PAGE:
[0032] It can be noted that the outer shell can actually become integral with the inner shell during the winding operation. For this rpose, if a thermoplastic resin was used, upon reheating of the inner shell with the outer shell applied thereto, a true integral formation will result. Nevertheless, in most pressure applications, the load always is applied to the interior shell forcing this interior shell into rigid contact with the outer shell. Moreover, and because of the unique process involved, there is no need for a liner with this tank.

[0033] This invention possesses many other advantages and has other purposes which may be made more clearly apparent from a consideration of the forms in which it may be embodied. These forms are shown in the drawings forming a part of and accompanying the present specification. They will now be described in detail for purposes of illustrating the general principles of the invention. However, it is to be understood that the following detailed description and the accompanying drawings are not be taken in a limiting sense.

BRIEF DESCRIPTION OF THE DRAWINGS

[0034] Having thus described the invention in general terms, reference will now be made to the accompanying drawings in which:

[0035] FIG. 1 is a perspective view of a tank constructed in accordance with and embodying the present invention;

[0036] FIG. 2 is a side elevational view of an inner shell forming part of the tank of the invention and schematically showing a saw blade cutting the inner shell into a pair of shell sections;

[0037] FIG. 3 is a somewhat schematic side elevational view showing the formation of an inner shell on a mandrel;

[0038] FIG. 4 is a sectional view showing the inner shell on the mandrel when fully formed and before removal of the mandrel;

[0039] FIG. 5 is an exploded side elevational view showing the arrangement of the two shell sections with the annular reinforcing rings and the joinder ring;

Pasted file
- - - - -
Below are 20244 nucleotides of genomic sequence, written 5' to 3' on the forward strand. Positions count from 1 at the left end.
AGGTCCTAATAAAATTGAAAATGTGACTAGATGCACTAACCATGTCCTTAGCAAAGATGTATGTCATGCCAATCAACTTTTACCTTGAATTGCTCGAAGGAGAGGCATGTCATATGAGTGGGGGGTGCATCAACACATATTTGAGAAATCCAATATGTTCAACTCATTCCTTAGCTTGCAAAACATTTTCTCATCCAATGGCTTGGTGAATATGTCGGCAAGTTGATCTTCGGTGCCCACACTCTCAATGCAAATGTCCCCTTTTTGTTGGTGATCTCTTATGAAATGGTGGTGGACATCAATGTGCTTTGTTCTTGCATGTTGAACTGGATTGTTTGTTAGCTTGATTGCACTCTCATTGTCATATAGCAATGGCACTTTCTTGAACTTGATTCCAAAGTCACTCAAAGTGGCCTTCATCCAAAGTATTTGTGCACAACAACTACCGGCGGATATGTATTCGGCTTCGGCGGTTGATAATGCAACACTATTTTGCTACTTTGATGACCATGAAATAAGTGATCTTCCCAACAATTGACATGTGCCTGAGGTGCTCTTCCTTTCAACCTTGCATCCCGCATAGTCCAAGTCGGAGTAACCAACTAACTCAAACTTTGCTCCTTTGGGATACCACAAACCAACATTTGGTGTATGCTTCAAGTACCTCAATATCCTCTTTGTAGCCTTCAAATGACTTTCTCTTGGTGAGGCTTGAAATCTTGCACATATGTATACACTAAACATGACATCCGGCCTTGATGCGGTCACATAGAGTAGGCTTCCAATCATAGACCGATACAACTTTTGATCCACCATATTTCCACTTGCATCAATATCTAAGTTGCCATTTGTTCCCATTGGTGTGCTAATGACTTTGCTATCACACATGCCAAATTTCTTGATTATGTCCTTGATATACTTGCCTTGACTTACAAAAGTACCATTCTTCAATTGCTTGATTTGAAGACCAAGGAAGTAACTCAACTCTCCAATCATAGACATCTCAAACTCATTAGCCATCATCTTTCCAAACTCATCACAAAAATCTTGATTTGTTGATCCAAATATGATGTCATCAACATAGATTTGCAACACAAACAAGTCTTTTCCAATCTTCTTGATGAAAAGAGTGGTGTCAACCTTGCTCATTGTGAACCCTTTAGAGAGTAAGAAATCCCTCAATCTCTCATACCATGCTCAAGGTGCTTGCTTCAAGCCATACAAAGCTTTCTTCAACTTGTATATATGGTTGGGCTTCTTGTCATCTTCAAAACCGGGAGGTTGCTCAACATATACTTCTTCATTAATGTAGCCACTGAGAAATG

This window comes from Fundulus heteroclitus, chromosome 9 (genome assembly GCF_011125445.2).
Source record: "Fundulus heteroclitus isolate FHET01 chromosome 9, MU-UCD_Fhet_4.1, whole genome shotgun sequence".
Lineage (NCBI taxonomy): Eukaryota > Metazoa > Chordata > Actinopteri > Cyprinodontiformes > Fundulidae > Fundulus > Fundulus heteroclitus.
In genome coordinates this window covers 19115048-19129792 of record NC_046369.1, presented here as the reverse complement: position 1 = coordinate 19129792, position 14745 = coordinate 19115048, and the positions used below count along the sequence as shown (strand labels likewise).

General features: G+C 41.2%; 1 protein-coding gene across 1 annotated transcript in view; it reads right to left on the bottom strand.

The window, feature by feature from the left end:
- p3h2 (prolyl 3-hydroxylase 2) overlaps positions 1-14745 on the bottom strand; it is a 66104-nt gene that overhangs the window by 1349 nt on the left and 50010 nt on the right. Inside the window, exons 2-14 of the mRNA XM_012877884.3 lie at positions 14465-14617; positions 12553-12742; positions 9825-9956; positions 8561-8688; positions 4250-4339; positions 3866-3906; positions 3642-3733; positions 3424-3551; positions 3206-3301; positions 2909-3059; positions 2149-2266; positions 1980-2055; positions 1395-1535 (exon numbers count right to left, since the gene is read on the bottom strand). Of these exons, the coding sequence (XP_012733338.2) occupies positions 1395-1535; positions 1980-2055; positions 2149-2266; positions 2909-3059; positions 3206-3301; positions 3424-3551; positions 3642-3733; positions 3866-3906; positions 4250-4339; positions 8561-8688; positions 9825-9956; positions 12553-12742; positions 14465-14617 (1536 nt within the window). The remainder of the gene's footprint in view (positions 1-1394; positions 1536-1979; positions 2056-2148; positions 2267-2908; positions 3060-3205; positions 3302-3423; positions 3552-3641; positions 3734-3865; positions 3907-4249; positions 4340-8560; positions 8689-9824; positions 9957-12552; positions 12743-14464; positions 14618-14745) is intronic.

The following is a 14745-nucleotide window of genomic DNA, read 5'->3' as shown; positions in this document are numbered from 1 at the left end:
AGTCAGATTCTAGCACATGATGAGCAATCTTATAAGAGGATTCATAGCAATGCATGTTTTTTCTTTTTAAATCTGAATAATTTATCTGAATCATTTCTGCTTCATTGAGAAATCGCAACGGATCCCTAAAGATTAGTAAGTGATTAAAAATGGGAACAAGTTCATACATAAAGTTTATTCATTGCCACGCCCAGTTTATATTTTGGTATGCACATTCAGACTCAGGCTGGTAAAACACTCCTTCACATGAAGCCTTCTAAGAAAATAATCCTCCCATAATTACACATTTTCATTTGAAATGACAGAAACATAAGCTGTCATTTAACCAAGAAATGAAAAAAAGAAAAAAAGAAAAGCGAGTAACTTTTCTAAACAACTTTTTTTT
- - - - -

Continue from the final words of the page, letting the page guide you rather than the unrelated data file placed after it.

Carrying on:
[0040] FIG. 6 is an exploded sectional view showing the installation of a fitting in one end of one of the shell sections;

[0041] FIG. 7 is a sectional view, similar to FIG. 6, and showing a fitting fully connected to one of the shell sections;

[0042] FIG. 8 is a sectional view showing a modified form of fitting such as an end piece which may be installed in place of the fitting of FIG. 6;

[0043] FIG. 9 is an exploded sectional view showing the relationship and the initial location of the pieces when joining the two inner shell sections together, and including the two inner shell sections and a joinder ring;

[0044] FIG. 9a is an enlarged fragmentary sectional view showing the details of an end region of the joinder ring and a shell section;

[0045] FIG. 10 is a fragmentary sectional view, somewhat similar to FIG. 9 and showing a joinder ring secured to one of the shell sections with the other shell section, in a position to be secured thereto;

[0046] FIG. 11 is a sectional view, similar to FIGS. 5 and 9, and showing the arrangement of the joinder ring and the two shell sections when fully joined together;

[0047] FIG. 12 is a somewhat schematic side elevational view showing the initial stage of winding an outer shell about the inner shell;

[0048] FIG. 13 is a somewhat schematic side elevational view, similar to FIG. 12, and showing the winding of additional strands of composite material used in the formation of the outer shell;

[0049] FIG. 14 is a sectional view showing various layers forming part of the tank of the present invention; and

[0050] FIG. 15 is a schematic block diagram showing various steps in the method of the present invention.

DETAILED DESCRIPTION OF A PREFERRED EMBODIMENT

[0051] Referring now in more detail and by reference characters to the drawings, which illustrate practical embodiments of the present invention, T designates a storage vessel or tank constructed in accordance with the present invention. In this particular embodiment, as illustrated, the tank is elongate and has a cylindrically shaped side wall 20, as well as semi-ellipsoidal or similar shaped end-piece, or so-called “domes”, 22 and 24 in the manner as best shown in FIGS. 1-3 of the drawings. It should be understood, however, that any shape of tank and any size of tank could be constructed in accordance with the method of the present invention.

[0052] The tank T does not include an inner liner, as aforesaid, but does include an inner shell and an outer shell, in a manner to be hereinafter described in more detail. An inner shell 26 forming part of the tank is also shown in FIGS. 2 and 3 of the drawings. The inner shell 26 may be formed in any of a variety of ways, although it is preferably formed of a reinforced plastic composite material. FIGS. 4 and 5 more fully illustrate the formation of the inner shell is one embodiment of the invention.